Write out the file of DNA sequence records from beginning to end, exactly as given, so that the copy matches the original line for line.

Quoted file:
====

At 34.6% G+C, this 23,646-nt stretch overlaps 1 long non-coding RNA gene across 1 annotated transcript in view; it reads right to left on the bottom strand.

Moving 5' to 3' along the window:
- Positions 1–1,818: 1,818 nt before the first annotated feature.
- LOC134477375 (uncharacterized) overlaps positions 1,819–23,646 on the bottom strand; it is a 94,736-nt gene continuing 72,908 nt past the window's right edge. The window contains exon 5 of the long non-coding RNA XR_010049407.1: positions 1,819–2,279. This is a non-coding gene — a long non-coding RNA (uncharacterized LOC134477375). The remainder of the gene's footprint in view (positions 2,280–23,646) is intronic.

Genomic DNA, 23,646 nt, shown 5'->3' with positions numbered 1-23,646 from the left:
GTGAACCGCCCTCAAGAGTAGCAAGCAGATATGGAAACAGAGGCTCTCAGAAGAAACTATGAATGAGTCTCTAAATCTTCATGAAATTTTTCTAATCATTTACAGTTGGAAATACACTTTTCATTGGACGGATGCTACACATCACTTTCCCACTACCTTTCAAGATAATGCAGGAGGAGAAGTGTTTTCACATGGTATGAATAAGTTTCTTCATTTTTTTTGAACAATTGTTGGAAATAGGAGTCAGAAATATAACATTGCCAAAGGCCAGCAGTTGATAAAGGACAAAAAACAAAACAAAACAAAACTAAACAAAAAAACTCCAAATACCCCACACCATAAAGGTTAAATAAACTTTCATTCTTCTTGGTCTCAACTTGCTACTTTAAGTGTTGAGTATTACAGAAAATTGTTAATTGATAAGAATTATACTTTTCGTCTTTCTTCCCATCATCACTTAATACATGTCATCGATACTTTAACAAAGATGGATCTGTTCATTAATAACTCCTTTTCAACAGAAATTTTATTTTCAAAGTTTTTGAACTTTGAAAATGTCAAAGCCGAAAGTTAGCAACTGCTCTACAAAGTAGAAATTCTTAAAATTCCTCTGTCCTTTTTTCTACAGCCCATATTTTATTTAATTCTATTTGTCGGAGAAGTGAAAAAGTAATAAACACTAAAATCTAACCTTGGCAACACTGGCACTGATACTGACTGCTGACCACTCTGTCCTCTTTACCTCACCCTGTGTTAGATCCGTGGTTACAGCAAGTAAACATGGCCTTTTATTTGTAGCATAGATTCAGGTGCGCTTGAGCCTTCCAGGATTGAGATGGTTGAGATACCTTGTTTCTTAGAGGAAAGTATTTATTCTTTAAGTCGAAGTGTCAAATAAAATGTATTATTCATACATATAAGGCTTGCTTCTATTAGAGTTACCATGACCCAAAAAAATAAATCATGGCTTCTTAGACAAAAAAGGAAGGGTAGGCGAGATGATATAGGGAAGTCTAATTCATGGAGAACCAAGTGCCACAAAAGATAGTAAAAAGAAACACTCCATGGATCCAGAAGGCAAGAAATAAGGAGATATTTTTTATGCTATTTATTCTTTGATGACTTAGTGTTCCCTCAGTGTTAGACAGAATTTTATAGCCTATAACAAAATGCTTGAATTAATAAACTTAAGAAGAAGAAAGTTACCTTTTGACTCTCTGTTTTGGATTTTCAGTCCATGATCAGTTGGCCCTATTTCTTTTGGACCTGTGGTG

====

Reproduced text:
At 34.6% G+C, this 23,646-nt stretch overlaps 1 long non-coding RNA gene across 1 annotated transcript in view; it reads right to left on the bottom strand.

Moving 5' to 3' along the window:
- Positions 1–1,818: 1,818 nt before the first annotated feature.
- LOC134477375 (uncharacterized) overlaps positions 1,819–23,646 on the bottom strand; it is a 94,736-nt gene continuing 72,908 nt past the window's right edge. The window contains exon 5 of the long non-coding RNA XR_010049407.1: positions 1,819–2,279. This is a non-coding gene — a long non-coding RNA (uncharacterized LOC134477375). The remainder of the gene's footprint in view (positions 2,280–23,646) is intronic.

Genomic DNA, 23,646 nt, shown 5'->3' with positions numbered 1-23,646 from the left:
GTGAACCGCCCTCAAGAGTAGCAAGCAGATATGGAAACAGAGGCTCTCAGAAGAAACTATGAATGAGTCTCTAAATCTTCATGAAATTTTTCTAATCATTTACAGTTGGAAATACACTTTTCATTGGACGGATGCTACACATCACTTTCCCACTACCTTTCAAGATAATGCAGGAGGAGAAGTGTTTTCACATGGTATGAATAAGTTTCTTCATTTTTTTTGAACAATTGTTGGAAATAGGAGTCAGAAATATAACATTGCCAAAGGCCAGCAGTTGATAAAGGACAAAAAACAAAACAAAACAAAACTAAACAAAAAAACTCCAAATACCCCACACCATAAAGGTTAAATAAACTTTCATTCTTCTTGGTCTCAACTTGCTACTTTAAGTGTTGAGTATTACAGAAAATTGTTAATTGATAAGAATTATACTTTTCGTCTTTCTTCCCATCATCACTTAATACATGTCATCGATACTTTAACAAAGATGGATCTGTTCATTAATAACTCCTTTTCAACAGAAATTTTATTTTCAAAGTTTTTGAACTTTGAAAATGTCAAAGCCGAAAGTTAGCAACTGCTCTACAAAGTAGAAATTCTTAAAATTCCTCTGTCCTTTTTTCTACAGCCCATATTTTATTTAATTCTATTTGTCGGAGAAGTGAAAAAGTAATAAACACTAAAATCTAACCTTGGCAACACTGGCACTGATACTGACTGCTGACCACTCTGTCCTCTTTACCTCACCCTGTGTTAGATCCGTGGTTACAGCAAGTAAACATGGCCTTTTATTTGTAGCATAGATTCAGGTGCGCTTGAGCCTTCCAGGATTGAGATGGTTGAGATACCTTGTTTCTTAGAGGAAAGTATTTATTCTTTAAGTCGAAGTGTCAAATAAAATGTATTATTCATACATATAAGGCTTGCTTCTATTAGAGTTACCATGACCCAAAAAAATAAATCATGGCTTCTTAGACAAAAAAGGAAGGGTAGGCGAGATGATATAGGGAAGTCTAATTCATGGAGAACCAAGTGCCACAAAAGATAGTAAAAAGAAACACTCCATGGATCCAGAAGGCAAGAAATAAGGAGATATTTTTTATGCTATTTATTCTTTGATGACTTAGTGTTCCCTCAGTGTTAGACAGAATTTTATAGCCTATAACAAAATGCTTGAATTAATAAACTTAAGAAGAAGAAAGTTACCTTTTGACTCTCTGTTTTGGATTTTCAGTCCATGATCAGTTGGCCCTATTTCTTTTGGACCTGTGGTG